Birth of the Book Tour

According to Writer’s Almanac, it was on this day in 1857 that Charles Dickens gave his first public reading:

His first reading, of A Christmas Carol, was held at Saint Martin's Hall in London, and it was so successful that Charles Dickens became one of the first authors to go on huge, international book tours, performing his own work. He even went to America, where one of the people who saw him perform was Mark Twain.

I’m not quite sure what the Boz was doing reading A Christmas Carol in late June. Maybe it’s just that people maybe haven’t changed as much as we sometimes think.

(For instance, Steve Miller has done an awful lot since
Space Cowboy, but fans don't like to think about that too hard. I guess that might be a story for another day. The Pompatus of Love and all of that.)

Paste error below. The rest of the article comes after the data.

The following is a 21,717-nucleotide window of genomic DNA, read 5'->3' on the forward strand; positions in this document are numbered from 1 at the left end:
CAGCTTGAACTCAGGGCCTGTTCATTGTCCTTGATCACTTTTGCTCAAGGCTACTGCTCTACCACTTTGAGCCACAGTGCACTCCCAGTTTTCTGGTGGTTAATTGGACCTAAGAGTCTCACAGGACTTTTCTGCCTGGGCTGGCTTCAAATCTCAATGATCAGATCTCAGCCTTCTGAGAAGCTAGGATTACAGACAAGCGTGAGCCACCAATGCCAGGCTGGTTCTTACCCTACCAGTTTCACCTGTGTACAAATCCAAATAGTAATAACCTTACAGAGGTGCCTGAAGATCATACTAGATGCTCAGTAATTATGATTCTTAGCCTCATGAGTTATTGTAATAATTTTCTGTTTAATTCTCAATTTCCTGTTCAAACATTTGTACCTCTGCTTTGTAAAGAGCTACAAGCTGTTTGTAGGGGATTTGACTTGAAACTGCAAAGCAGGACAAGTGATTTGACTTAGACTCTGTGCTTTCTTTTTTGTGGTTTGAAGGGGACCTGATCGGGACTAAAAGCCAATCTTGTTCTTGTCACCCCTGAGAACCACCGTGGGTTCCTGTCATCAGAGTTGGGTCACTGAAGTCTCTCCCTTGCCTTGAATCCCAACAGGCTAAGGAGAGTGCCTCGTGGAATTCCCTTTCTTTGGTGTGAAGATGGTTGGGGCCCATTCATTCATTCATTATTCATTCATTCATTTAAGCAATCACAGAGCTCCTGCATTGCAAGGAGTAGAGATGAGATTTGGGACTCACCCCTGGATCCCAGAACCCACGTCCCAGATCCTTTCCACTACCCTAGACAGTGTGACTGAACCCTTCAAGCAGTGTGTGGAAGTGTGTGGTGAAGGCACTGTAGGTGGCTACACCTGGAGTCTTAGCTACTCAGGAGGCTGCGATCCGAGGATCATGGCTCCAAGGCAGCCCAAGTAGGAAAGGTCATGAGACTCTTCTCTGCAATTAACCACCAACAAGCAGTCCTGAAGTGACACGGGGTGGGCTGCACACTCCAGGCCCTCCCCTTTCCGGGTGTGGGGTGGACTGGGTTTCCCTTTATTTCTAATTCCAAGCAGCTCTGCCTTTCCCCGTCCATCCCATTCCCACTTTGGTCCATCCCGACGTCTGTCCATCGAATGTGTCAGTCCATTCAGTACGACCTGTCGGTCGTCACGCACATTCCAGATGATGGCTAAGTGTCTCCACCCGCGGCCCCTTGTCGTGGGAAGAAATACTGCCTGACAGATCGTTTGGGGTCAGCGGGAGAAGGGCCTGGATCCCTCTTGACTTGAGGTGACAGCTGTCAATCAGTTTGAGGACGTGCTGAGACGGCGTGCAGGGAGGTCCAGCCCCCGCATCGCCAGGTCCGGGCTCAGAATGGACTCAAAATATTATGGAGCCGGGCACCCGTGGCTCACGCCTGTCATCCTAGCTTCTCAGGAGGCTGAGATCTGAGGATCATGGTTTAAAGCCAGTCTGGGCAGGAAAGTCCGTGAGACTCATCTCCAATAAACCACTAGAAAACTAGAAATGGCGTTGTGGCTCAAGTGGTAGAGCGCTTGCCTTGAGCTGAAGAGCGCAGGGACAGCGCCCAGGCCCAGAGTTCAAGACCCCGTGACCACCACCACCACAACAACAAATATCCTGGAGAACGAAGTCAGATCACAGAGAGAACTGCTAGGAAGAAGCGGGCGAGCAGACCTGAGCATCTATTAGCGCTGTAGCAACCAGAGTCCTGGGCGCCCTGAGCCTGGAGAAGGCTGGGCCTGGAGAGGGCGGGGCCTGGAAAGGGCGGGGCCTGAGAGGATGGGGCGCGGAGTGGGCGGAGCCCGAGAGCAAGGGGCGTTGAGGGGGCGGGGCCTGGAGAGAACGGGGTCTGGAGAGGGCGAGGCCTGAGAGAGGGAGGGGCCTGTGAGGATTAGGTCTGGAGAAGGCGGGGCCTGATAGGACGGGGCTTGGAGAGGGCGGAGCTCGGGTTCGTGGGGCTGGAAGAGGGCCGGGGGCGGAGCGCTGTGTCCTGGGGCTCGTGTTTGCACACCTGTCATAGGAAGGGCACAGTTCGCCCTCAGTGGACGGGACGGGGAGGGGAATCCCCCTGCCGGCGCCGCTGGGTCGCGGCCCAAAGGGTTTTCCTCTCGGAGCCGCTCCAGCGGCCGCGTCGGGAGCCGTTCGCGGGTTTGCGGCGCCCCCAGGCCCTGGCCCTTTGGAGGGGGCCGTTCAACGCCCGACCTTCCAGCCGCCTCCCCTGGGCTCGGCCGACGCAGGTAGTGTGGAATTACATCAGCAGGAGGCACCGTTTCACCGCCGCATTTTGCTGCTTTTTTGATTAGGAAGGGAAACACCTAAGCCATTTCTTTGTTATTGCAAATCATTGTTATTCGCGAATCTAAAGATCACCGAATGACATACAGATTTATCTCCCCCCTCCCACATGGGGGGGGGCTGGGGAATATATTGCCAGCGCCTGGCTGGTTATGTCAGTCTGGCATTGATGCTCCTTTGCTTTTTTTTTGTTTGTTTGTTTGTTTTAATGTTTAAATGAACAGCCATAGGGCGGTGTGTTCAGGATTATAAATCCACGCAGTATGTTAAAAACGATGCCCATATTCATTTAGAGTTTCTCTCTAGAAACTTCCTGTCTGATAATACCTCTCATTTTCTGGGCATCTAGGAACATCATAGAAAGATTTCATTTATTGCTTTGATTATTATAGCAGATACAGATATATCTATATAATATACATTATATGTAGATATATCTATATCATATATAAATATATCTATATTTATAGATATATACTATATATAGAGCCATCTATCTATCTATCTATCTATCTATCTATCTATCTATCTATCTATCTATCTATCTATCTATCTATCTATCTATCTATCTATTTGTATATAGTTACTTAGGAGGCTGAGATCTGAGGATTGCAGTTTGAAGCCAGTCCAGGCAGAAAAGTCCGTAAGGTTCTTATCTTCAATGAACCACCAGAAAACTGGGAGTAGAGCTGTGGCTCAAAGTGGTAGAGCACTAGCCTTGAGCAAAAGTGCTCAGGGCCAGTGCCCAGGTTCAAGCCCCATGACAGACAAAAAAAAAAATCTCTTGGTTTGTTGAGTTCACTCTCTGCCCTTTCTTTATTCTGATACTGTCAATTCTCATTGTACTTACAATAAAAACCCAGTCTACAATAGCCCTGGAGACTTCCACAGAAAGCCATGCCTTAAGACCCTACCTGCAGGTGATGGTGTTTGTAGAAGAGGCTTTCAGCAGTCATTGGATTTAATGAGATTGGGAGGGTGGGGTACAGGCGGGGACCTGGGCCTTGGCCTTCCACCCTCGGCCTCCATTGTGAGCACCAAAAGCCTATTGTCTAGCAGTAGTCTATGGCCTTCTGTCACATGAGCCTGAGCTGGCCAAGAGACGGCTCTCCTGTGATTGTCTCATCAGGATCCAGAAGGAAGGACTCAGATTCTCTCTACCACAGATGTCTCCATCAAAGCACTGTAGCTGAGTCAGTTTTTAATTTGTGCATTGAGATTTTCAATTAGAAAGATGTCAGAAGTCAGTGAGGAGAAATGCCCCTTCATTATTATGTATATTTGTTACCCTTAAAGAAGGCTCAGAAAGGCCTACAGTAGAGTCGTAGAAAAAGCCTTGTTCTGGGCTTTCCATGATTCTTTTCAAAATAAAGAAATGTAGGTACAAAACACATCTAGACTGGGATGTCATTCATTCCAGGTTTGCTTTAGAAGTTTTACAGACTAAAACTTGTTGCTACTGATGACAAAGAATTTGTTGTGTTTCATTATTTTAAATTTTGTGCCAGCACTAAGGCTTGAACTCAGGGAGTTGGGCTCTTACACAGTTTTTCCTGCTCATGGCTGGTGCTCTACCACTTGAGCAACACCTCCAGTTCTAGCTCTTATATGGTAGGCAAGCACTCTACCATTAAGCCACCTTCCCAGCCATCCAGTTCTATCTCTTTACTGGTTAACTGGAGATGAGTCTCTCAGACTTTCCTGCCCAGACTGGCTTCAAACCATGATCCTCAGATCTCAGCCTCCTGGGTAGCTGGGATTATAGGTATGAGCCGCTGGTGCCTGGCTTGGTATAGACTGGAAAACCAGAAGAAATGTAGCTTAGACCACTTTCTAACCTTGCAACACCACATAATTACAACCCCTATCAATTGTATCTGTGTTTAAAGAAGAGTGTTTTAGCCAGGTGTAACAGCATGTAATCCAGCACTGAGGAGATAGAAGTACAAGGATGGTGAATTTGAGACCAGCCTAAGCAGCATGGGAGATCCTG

Though a lot of Dickens’ writing had already been published in novel form --
Nicholas Nickleby, Oliver Twist, Bleak House and The Pickwick Papers among them -- it’s possible his reading public demanded his most popular, not necessarily his best. (And, of those mentioned, Bleak House rocks the hardest -- though, clearly, that’s just my opinion -- Little Dorrit and Hard Times would have been his most current works.)

One can imagine Sam Clemens at one of these early readings, watching the skillful orator from England and saying, “Heck! I could do that.” (It probably really would have been “heck” too, dontcha think?) Six years later, he’d reinvent himself as
Mark Twain and, eventually, do his own version of the book tour.


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